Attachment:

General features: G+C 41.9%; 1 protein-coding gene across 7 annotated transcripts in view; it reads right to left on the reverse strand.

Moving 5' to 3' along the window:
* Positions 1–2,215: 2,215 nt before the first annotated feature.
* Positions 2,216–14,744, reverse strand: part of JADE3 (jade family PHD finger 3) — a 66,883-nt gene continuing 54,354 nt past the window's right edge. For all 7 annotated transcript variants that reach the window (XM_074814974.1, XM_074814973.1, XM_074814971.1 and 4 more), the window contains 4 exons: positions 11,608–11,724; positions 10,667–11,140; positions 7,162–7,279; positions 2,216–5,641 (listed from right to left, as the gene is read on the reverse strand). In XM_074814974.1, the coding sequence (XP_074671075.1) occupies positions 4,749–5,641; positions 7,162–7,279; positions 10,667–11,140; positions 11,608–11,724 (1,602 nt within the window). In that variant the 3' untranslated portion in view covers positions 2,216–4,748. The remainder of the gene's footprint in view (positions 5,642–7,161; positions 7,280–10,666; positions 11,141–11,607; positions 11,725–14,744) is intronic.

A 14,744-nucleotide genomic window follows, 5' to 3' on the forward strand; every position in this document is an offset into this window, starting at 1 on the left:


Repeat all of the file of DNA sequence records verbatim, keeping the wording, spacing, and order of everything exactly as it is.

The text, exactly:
General features: G+C 41.9%; 1 protein-coding gene across 7 annotated transcripts in view; it reads right to left on the reverse strand.

Moving 5' to 3' along the window:
* Positions 1–2,215: 2,215 nt before the first annotated feature.
* Positions 2,216–14,744, reverse strand: part of JADE3 (jade family PHD finger 3) — a 66,883-nt gene continuing 54,354 nt past the window's right edge. For all 7 annotated transcript variants that reach the window (XM_074814974.1, XM_074814973.1, XM_074814971.1 and 4 more), the window contains 4 exons: positions 11,608–11,724; positions 10,667–11,140; positions 7,162–7,279; positions 2,216–5,641 (listed from right to left, as the gene is read on the reverse strand). In XM_074814974.1, the coding sequence (XP_074671075.1) occupies positions 4,749–5,641; positions 7,162–7,279; positions 10,667–11,140; positions 11,608–11,724 (1,602 nt within the window). In that variant the 3' untranslated portion in view covers positions 2,216–4,748. The remainder of the gene's footprint in view (positions 5,642–7,161; positions 7,280–10,666; positions 11,141–11,607; positions 11,725–14,744) is intronic.

A 14,744-nucleotide genomic window follows, 5' to 3' on the forward strand; every position in this document is an offset into this window, starting at 1 on the left: